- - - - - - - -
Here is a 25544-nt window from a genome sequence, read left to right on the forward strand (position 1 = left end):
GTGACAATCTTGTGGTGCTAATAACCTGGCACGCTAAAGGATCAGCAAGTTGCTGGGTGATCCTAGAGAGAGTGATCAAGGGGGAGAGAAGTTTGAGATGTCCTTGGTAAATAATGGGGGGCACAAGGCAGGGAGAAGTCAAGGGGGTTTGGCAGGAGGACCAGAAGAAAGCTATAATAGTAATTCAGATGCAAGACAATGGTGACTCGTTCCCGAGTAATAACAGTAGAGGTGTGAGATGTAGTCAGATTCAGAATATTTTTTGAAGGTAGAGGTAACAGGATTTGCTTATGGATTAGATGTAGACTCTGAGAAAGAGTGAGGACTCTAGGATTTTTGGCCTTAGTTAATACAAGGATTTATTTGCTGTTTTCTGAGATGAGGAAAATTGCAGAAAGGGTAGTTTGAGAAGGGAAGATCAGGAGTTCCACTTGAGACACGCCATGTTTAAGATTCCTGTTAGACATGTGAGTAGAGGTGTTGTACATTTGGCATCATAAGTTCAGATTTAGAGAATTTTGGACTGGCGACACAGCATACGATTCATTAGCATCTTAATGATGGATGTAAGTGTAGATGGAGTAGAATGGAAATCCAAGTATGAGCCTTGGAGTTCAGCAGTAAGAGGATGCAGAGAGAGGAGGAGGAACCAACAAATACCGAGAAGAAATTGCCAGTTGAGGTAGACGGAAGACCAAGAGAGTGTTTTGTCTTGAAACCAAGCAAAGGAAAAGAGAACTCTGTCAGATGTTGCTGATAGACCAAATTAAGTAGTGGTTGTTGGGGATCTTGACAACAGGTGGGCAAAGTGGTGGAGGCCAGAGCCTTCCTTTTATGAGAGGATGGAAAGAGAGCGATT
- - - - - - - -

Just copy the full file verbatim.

Here is a 25544-nt window from a genome sequence, read left to right on the forward strand (position 1 = left end):
GTGACAATCTTGTGGTGCTAATAACCTGGCACGCTAAAGGATCAGCAAGTTGCTGGGTGATCCTAGAGAGAGTGATCAAGGGGGAGAGAAGTTTGAGATGTCCTTGGTAAATAATGGGGGGCACAAGGCAGGGAGAAGTCAAGGGGGTTTGGCAGGAGGACCAGAAGAAAGCTATAATAGTAATTCAGATGCAAGACAATGGTGACTCGTTCCCGAGTAATAACAGTAGAGGTGTGAGATGTAGTCAGATTCAGAATATTTTTTGAAGGTAGAGGTAACAGGATTTGCTTATGGATTAGATGTAGACTCTGAGAAAGAGTGAGGACTCTAGGATTTTTGGCCTTAGTTAATACAAGGATTTATTTGCTGTTTTCTGAGATGAGGAAAATTGCAGAAAGGGTAGTTTGAGAAGGGAAGATCAGGAGTTCCACTTGAGACACGCCATGTTTAAGATTCCTGTTAGACATGTGAGTAGAGGTGTTGTACATTTGGCATCATAAGTTCAGATTTAGAGAATTTTGGACTGGCGACACAGCATACGATTCATTAGCATCTTAATGATGGATGTAAGTGTAGATGGAGTAGAATGGAAATCCAAGTATGAGCCTTGGAGTTCAGCAGTAAGAGGATGCAGAGAGAGGAGGAGGAACCAACAAATACCGAGAAGAAATTGCCAGTTGAGGTAGACGGAAGACCAAGAGAGTGTTTTGTCTTGAAACCAAGCAAAGGAAAAGAGAACTCTGTCAGATGTTGCTGATAGACCAAATTAAGTAGTGGTTGTTGGGGATCTTGACAACAGGTGGGCAAAGTGGTGGAGGCCAGAGCCTTCCTTTTATGAGAGGATGGAAAGAGAGCGATT